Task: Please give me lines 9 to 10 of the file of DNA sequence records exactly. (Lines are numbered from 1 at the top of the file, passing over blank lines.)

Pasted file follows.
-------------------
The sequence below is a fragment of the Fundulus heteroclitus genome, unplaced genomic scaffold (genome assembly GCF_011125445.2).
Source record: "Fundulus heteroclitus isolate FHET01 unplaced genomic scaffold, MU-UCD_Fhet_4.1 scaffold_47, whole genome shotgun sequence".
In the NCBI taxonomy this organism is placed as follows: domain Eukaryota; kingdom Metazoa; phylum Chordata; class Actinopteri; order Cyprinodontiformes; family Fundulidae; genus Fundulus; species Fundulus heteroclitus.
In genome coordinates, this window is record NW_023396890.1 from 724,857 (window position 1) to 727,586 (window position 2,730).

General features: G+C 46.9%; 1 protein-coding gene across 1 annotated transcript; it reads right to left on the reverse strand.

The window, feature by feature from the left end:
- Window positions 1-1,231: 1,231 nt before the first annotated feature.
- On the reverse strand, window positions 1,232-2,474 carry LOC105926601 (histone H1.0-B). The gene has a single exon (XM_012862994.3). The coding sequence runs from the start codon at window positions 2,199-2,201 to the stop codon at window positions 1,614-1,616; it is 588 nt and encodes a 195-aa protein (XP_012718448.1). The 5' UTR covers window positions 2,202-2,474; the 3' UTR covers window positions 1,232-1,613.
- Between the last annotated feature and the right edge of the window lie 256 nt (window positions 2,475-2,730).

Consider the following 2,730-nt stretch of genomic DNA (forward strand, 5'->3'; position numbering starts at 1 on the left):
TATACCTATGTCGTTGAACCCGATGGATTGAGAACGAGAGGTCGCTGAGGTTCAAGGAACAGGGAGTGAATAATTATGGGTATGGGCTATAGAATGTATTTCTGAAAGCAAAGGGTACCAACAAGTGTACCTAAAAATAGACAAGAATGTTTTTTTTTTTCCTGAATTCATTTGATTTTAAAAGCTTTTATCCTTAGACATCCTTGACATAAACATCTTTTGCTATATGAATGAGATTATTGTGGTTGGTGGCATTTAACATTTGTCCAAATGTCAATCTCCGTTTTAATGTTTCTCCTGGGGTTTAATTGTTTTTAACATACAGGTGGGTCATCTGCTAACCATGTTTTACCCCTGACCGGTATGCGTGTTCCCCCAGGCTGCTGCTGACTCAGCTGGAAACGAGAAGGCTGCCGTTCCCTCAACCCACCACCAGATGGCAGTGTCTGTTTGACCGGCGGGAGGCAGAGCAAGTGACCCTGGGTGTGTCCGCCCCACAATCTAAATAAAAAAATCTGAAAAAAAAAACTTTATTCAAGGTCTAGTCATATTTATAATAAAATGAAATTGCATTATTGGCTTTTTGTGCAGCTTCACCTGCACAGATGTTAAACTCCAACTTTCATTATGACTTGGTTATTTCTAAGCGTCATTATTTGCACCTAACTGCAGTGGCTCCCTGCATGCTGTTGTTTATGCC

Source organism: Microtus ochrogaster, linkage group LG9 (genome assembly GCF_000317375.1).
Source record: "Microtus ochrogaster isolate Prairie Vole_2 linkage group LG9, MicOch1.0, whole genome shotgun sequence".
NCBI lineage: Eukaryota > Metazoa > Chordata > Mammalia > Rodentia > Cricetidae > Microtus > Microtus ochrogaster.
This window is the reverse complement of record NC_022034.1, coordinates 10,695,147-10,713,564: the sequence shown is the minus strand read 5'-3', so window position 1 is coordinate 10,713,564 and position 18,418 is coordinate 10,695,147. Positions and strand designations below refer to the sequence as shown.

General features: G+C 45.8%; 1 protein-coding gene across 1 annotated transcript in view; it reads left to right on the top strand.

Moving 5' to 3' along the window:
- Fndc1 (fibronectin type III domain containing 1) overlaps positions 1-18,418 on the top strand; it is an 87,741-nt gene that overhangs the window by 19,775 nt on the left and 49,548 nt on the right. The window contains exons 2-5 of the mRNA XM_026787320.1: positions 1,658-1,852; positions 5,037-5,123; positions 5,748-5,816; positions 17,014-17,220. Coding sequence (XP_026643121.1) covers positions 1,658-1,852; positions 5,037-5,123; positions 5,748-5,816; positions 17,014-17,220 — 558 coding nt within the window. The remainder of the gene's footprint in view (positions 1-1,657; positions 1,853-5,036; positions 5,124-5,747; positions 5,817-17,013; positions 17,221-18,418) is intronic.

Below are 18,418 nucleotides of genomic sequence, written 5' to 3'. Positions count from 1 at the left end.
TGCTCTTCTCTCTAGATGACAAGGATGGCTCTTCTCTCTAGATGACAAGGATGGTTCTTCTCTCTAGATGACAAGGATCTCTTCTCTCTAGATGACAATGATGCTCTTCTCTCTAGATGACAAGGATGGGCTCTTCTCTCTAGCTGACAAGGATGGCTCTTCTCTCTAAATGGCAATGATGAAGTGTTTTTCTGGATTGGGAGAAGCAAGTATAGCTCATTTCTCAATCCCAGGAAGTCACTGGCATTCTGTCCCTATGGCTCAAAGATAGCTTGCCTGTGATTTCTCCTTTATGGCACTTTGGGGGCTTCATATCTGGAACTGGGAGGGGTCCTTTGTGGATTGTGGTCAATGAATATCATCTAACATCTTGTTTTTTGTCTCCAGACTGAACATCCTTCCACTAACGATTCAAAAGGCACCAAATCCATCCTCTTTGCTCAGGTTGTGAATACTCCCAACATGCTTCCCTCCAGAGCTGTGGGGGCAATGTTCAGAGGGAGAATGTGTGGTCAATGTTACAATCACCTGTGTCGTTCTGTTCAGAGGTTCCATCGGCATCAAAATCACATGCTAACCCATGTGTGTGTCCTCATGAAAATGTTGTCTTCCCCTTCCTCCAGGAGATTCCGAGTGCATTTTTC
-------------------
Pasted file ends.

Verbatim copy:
- Between the last annotated feature and the right edge of the window lie 256 nt (window positions 2,475-2,730).

Consider the following 2,730-nt stretch of genomic DNA (forward strand, 5'->3'; position numbering starts at 1 on the left):